What brought content marketing to mind as I read the article was the discussion of scraping. Scraping is the practice of gathering content external sources, frequently without attribution, and building a web page around that content, usually as a way to sell advertising.
It is pretty clearly an unsavory business practice, at least as I’ve presented it. (The issues raised in the SEO Book article are more complicated and involve Google’s search results.) For example, Trip Advisor has complained about Google’s presentation of their content. Trip Advisor’s business is aggregating content, so when Google re-aggregates it, well, you can imagine Trip Advisor’s unhappiness. Another example cited in the SEO Book piece are newspapers. When you search for some topical news item – “drone policy in the U.S.,” or “Justin Bieber’s new girlfriend” – the search engines present the results from various news organizations. The news organizations may not benefit from the way the information is presented.
So what does that have to do with content marketing? Well, as content marketers we encourage content aggregation, content reposting, and other sharing of content. And though I wouldn’t equate scraping and content sharing of this type, the two are related and we want to be sure to stay on the right side of the good/evil line.
How do we tell the difference? Here are a couple of ways.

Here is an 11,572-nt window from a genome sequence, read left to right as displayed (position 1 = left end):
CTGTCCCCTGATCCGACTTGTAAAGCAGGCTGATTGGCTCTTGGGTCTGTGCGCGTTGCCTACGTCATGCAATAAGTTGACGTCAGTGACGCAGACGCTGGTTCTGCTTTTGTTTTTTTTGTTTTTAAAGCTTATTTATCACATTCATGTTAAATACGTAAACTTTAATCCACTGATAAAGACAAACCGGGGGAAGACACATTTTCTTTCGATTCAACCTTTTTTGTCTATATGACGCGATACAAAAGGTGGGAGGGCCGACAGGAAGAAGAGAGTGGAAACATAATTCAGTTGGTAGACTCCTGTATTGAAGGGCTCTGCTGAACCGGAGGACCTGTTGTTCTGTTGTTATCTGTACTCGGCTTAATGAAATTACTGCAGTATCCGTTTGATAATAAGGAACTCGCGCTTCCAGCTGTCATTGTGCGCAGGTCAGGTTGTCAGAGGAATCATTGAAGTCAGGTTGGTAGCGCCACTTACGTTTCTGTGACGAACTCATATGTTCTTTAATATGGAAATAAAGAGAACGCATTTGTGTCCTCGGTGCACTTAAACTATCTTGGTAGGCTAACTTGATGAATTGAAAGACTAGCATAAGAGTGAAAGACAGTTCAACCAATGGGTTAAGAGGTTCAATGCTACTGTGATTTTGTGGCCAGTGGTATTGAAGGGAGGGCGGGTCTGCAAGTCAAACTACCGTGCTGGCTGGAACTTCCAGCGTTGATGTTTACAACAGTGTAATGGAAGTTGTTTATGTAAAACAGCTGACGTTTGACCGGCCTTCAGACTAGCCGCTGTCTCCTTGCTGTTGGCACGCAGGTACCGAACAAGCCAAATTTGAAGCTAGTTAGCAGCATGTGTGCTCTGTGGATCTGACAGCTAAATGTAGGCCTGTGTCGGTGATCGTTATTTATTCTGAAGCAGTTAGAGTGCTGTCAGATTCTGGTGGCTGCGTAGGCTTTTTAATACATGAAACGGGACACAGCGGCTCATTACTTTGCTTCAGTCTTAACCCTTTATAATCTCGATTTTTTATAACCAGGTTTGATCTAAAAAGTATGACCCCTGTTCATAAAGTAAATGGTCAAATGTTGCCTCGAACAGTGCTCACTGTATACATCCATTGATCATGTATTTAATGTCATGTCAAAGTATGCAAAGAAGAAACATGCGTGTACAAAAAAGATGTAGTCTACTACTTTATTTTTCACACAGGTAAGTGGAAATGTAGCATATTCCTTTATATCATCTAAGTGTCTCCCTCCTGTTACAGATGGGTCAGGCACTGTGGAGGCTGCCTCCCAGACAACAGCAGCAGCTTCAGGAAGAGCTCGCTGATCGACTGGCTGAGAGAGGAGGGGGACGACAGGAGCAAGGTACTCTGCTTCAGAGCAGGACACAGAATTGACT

First and foremost, you can’t use someone else’s content without attribution. If I had copied and pasted the SEO Book article in its entirety – or even just large chunks of it – without giving credit would be wrong. (And when it happens to you, as it did to me and a colleague recently, it really stinks. Especially when the thieving party gets more attention because of the theft! But that’s another story.)
Depending on how much of someone’s original work you’re re-using, obtaining explicit permission may be in order. There’s nothing wrong with pulling relevant quotes from an article, assuming you’re attributing them properly, but reproducing something wholesale without permission is asking for trouble. And again, it’s just wrong.
Intent is perhaps the brightest of the bright-line tests. If you run a website that makes money selling advertising and that website consists of recipes you’re pulling from various cooking sites, that’s a problem. You’re competing directly with your sources.
On the other hand, if you run website for a local wine shop and you offer food and wine pairings every week, linking to the recipes on a cooking site seems to me to be less problematic. You’re not taking their content and competing with them directly. In fact, your links to them may help them expand their audience.
And that’s where things get complicated. On my blog at Andigo New Media, we frequently post, link to, and comment on content from other content marketers. Is that OK? Obviously, we think it is or we wouldn’t do it. But you have to evaluate your audience, your industry, and the particular competitor you’re linking to. There’s a certain open ethos to the content marketing industry. We generally feel that we all benefit from sharing. I benefit by being able to provide really great content to my audience. The person who’s work I’m quoting benefits from the wider exposure.
But that’s not necessarily the case in every industry or in every instance. For better or worse, there are no hard and fast rules you can follow when it comes to content sharing. Keep the above guidelines in mind and if it feels right, it’s probably OK. If it doesn’t pass the smell test, don’t do it.
And when in doubt, listen to your lawyer.
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